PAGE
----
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A Highland “Kirstnin” (Christening) 24 Oct 1868


Sunday, October 24

At a quarter to four I drove, with Louise, Beatrice, and Lady Ely, to John Thomson the wood forester’s house for the christening of their child, three weeks old. Here, in their little sitting-room, in front of the window, stood a table covered with a white cloth, on which was placed a basin with water, a bible, and a paper with the certificate of the child’s birth.

We stood on one side, and John Thomson in his Highland dress next the minister, who was opposite me at the head of the table. Barbara, his wife, stood next to him, with the baby in her arms, and then the old Thomsons and their unmarried daughter, the Donald Stewarts, Grants, and Victoria, Morgan and sister, and Brown.

Dr. Taylor (who wore his gown) then began with an address and prayer, giving thanks “for a living mother and a living child,” after which followed another prayer; he then read a few passages from Scripture, after which came the usual questions which he addressed to the father, and to which he bowed assent. Then the minister told him—“Present your child for baptism.” After this the father took the child and held it while the minister baptized it, sprinkling it with water, but not making the sign of the cross, saying first to those present: “The child’s name is Victoria;” and then to the child:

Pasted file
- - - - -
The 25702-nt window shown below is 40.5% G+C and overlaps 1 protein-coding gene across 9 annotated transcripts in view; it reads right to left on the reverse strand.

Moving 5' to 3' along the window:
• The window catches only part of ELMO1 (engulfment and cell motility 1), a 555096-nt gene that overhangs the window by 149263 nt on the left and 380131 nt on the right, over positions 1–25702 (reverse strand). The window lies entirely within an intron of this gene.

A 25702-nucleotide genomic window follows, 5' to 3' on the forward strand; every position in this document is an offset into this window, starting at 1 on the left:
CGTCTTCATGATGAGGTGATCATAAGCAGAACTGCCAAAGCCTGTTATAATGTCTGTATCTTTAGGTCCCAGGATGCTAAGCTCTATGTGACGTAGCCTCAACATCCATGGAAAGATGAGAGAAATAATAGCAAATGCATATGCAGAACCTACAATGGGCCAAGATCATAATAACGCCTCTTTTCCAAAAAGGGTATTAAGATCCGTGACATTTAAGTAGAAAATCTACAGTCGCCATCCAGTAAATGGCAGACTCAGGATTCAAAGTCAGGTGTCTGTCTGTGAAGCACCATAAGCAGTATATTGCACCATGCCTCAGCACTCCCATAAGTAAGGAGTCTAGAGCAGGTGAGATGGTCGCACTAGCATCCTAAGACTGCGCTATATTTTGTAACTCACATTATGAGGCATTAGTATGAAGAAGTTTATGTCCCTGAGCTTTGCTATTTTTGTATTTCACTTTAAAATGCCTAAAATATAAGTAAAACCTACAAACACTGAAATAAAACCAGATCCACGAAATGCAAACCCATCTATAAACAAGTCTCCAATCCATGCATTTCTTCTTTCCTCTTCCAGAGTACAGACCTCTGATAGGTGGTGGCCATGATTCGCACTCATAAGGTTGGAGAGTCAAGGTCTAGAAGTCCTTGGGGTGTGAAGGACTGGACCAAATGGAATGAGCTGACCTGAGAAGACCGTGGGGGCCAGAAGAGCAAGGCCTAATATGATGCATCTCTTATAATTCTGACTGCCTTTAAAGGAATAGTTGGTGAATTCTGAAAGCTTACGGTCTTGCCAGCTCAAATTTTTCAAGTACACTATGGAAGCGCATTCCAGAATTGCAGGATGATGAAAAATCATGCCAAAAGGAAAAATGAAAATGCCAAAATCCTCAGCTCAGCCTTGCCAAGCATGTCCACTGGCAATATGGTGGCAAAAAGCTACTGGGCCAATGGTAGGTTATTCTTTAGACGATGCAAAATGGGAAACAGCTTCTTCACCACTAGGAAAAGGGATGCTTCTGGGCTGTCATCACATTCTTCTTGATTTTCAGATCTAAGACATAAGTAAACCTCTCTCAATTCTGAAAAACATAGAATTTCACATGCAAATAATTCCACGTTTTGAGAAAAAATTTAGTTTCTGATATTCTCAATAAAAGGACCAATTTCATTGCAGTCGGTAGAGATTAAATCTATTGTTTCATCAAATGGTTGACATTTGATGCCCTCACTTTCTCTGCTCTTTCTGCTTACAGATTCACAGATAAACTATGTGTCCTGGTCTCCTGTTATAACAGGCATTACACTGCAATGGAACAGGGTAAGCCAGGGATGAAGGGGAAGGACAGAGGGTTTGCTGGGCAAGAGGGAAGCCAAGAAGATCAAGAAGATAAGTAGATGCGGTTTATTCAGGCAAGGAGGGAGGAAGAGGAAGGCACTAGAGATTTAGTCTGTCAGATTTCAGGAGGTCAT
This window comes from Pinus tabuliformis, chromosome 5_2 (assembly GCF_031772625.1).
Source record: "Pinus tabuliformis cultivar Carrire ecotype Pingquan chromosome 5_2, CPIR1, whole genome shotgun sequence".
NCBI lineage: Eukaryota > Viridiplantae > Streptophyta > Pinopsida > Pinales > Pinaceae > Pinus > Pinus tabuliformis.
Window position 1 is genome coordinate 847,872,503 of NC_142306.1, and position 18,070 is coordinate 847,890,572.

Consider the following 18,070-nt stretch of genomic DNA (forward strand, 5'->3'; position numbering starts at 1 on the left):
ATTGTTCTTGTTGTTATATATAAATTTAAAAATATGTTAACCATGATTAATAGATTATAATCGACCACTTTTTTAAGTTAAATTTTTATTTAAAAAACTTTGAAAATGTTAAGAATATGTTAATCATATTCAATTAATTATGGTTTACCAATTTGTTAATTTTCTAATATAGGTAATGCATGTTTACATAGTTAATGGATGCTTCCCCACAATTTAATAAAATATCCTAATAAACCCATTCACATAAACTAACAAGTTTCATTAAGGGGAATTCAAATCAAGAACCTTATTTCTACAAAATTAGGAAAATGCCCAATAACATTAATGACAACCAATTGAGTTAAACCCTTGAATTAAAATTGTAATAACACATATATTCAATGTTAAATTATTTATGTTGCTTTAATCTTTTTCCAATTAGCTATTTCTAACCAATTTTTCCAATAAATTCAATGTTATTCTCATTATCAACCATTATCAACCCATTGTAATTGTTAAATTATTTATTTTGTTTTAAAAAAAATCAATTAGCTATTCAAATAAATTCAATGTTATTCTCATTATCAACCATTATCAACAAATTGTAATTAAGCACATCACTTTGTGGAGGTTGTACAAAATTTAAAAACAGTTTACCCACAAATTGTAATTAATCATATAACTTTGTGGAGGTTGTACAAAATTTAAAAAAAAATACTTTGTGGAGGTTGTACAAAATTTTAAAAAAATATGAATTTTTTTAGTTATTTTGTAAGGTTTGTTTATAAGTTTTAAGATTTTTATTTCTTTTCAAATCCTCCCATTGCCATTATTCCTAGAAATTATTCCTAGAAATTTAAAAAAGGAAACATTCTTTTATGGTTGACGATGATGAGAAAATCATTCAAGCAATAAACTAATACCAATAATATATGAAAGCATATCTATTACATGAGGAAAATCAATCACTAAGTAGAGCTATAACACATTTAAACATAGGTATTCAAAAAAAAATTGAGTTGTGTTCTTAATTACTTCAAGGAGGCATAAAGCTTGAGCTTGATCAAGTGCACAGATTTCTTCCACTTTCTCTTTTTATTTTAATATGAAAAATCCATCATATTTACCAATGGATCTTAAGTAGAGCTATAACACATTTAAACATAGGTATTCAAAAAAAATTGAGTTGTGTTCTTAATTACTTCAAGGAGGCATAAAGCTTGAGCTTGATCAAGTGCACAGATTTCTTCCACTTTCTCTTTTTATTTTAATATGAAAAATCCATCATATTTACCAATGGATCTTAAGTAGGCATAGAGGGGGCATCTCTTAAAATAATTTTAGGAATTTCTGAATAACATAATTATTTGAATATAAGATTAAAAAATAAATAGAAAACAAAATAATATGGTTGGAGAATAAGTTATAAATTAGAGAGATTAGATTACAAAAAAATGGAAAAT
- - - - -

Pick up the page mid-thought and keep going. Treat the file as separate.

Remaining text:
Victoria, I baptize thee in the name of the Father, and of the Son, and of the Holy Ghost, One God blessed for ever.—Amen.

The Lord bless thee and keep thee! The Lord make His face to shine upon thee and be gracious unto thee! The Lord lift up His countenance upon thee and give thee peace!

The service was concluded with another short prayer and the usual blessing. I thought it most appropriate, touching, and impressive. I gave my present (a silver mug) to the father, kissed the little baby, and then we all drank to its health and that of its mother in whisky, which was handed round with cakes. It was all so nicely done, so simply, and yet with such dignity.


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